Subaru is the automobile manufacturing division of Japanese transportation conglomerate Fuji Heavy Industries (FHI).
Subaru is the Japanese name for the Pleiades star cluster M45, or "The Seven Sisters" (one of whom tradition says is invisible – hence only six stars in the Subaru logo), which in turn inspires the logo and alludes to the companies that merged to create FHI.
In the spring of 1970, responding to a proposal from the power distribution department of Tohoku Electric Power Company, the Subaru dealership Miyagi Subaru completed a prototype model of a four-wheel drive remodeled Subaru 1000 van in approximately 10 months. For the rear-wheel drive system, the Nissan Bluebird drive system was utilized and a sedan semi-trailing arm was used for the rear suspension. After conducting running tests for actual road use, Miyagi Subaru brought this vehicle to Fuji Heavy Industries and proposed that it undergo production. FHI engineers immediately took in the proposal and got to work on design and production and the first prototype of the Subaru 1300G four-wheel-drive van was exhibited at the 1971 Tokyo Motor Show. Seven more Subaru 1300G van prototypes were later manufactured and vehicles were sold not only to Tohoku Electric Power but also Iiyama Agricultural Cooperative Association and Hakuba Village Office in Nagano Prefecture and the Defense Agency (current Ministry of Defense).
Tohoku Electric Power Company, which consigned the development, had until then used hooded jeep type four-wheel-drive vehicles in order to conduct maintenance/inspections of power equipment. During the snow season and so on, such vehicles were drafty, the heating didn’t work, they had poor fuel economy due to their heavy weight, and a great burden was thus placed on workers who used them. Accordingly, the company realized there was a need for a passenger vehicle-type four-wheel drive vehicle that was light and offered good fuel economy and was equipped with a cabin for offering protection to passengers from wind and rain.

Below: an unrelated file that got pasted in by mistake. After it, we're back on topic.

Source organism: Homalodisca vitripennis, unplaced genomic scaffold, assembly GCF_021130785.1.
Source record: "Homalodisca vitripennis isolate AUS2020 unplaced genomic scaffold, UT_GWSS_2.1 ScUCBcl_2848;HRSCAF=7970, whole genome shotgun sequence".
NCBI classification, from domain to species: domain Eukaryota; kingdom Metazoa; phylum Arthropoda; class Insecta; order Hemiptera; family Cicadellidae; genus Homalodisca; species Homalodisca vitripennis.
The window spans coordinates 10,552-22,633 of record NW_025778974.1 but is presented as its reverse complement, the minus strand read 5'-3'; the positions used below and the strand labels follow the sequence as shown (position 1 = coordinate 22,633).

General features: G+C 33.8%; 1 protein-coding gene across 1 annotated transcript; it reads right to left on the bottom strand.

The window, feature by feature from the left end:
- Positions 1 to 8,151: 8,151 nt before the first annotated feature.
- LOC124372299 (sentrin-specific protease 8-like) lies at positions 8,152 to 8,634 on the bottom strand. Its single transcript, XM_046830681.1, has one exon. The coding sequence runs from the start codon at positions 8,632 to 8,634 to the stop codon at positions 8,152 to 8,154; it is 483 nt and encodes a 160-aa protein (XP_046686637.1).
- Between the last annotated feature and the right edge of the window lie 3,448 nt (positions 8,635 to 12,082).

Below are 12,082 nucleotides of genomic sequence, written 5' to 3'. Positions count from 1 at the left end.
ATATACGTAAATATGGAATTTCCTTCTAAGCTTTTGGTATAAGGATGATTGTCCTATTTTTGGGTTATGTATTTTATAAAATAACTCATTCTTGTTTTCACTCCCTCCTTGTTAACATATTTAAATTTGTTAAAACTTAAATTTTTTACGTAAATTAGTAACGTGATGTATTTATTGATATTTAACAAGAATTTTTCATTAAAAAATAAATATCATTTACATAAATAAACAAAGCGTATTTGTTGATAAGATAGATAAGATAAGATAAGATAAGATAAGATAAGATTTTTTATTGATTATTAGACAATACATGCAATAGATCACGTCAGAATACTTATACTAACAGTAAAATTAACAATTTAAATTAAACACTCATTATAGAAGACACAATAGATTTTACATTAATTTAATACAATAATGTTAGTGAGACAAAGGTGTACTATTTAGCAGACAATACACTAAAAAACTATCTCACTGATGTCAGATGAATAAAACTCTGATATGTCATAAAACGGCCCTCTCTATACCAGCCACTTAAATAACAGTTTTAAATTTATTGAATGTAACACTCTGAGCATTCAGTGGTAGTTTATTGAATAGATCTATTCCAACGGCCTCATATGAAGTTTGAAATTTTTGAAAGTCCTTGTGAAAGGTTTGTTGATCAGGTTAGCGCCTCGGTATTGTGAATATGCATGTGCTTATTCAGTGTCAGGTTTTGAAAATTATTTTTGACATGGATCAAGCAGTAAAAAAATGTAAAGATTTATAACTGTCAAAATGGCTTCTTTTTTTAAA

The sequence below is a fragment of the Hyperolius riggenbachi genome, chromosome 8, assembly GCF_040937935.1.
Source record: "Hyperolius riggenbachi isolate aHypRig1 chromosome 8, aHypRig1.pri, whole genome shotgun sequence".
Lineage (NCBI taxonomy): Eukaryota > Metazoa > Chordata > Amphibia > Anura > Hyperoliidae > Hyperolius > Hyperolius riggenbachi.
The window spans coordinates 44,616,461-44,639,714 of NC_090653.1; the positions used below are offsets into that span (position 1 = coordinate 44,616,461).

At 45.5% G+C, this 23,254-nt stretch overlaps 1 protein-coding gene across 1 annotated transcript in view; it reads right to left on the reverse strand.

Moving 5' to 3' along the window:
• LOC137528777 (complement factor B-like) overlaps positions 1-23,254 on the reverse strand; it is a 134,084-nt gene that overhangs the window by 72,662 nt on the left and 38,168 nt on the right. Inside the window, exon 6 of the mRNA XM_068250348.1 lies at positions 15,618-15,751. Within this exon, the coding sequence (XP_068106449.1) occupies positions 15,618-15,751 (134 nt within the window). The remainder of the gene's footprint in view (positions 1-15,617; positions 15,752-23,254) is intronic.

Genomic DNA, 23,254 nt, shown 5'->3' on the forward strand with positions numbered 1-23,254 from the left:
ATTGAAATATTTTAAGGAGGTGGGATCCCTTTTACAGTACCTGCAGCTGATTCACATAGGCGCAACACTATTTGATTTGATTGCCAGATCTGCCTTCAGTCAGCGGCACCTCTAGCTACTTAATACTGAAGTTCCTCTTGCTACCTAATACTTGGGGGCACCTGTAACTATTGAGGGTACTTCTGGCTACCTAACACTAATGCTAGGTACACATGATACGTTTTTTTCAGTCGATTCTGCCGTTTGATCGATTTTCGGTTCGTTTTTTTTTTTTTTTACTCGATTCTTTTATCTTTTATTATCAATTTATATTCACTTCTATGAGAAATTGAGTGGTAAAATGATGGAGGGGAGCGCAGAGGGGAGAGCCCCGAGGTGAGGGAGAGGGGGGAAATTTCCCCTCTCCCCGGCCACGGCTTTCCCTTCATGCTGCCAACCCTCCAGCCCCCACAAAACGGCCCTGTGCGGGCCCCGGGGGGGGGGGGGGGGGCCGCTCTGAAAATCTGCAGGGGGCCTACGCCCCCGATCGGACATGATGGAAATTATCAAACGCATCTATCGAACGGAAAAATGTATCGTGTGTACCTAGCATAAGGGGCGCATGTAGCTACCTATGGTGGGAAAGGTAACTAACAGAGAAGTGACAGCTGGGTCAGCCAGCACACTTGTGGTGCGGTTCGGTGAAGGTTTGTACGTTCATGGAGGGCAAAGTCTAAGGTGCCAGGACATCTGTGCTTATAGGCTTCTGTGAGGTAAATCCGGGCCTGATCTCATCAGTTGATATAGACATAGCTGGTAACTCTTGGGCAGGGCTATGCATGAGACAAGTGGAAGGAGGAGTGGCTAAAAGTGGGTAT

The Subaru 1000, which had a longitudinally mounted and compact horizontally opposed engine with transmission located to the rear for driving the front wheels, realized symmetrical part-time four-wheel drive with a simple structure through fitting a transfer gear for switching between FWD and 4WD behind the transmission and also attaching a propeller shaft and rear deferential. This basic structure was subsequently inherited by the Leone and Legacy and became the starting point of the Subaru symmetrical AWD that continues today.

SYMMETRICAL ALL-WHEEL DRIVE system is designed to optimize both traction and balance. The entire system lies along the centerline of the vehicle, balancing weight distribution between the two sides to help provide optimal performance and control.
LINEARTRONIC® CVT It stands for Continuously Variable Transmission, and this innovative technology has been engineered to work seamlessly with the SUBARU BOXER® engine and Symmetrical All-Wheel Drive to help reduce fuel consumption. The stepless gear ratio allows the engine to run within its optimal power range for improved fuel economy, while its lightweight, compact design helps the vehicle stay as agile as possible. Select models also offer 6- or 8-speed manual modes and column-mounted paddle shifters to maximize driver control and engagement.
Available on: 2016 Crosstrek, 2017 Legacy, 2017 Outback, 2016 Impreza, 2017 WRX, 2017 Forester
The Japanese manufacturer was also the first to introduce electronic continuously variable transmission (ECTV) which replaces standard gears and gives smooth acceleration while reducing emissions and fuel consumption.
In February 1987, Subaru launched the Justy in Tokyo with an electronically controlled continuously variable transmission (ECVT) developed by Fuji Heavy Industries which owns Subaru, and Van Doorne's Transmissie in The Netherlands. One and a half years later in November 1988, Subaru also brought out the Justy 4WD ECVT, a Justy with part-time 4WD and the ECVT gearbox. Production was limited to 500 units per month as Van Doorne's could only produce this many steel belts for them. In June, supplies increased to 3,000 per month and Subaru responded by installing the extra volume into transmissions for their Rex microcar. In 1989 the Justy became the first production car in the U.S. to offer CVT technology. While the Justy saw only limited success, Subaru continues to use CVT in its kei cars to this day,[when?] while also supplying it to other manufacturers. Subaru offers CVT (Lineartronic) on 2014 Outback, Legacy, Forester, Impreza, and Crosstrek.
Some vehicles that offer CVT are the Ford C-MAX hybrid, the Mitsubishi Lancer, the Dodge Caliber, the Toyota Corolla, the Scion iQ, the Honda Insight, Honda Fit, Honda CR-Z hybrid, Honda CR-V, Honda Capa, Honda Civic, Honda Accord, Honda City, Nissan Tiida, Nissan Cube, Nissan Juke, Nissan Sentra, Nissan Altima, Nissan Maxima, Nissan Note, Nissan Rogue, Nissan X-Trail, Nissan Murano, Nissan Pathfinder, Nissan Sunny and Nissan Micra, the Jeep Patriot and Jeep Compass, the Suzuki SX4 S-Cross, and the Subaru Forester, Subaru Impreza, Subaru Legacy, and Subaru Outback.
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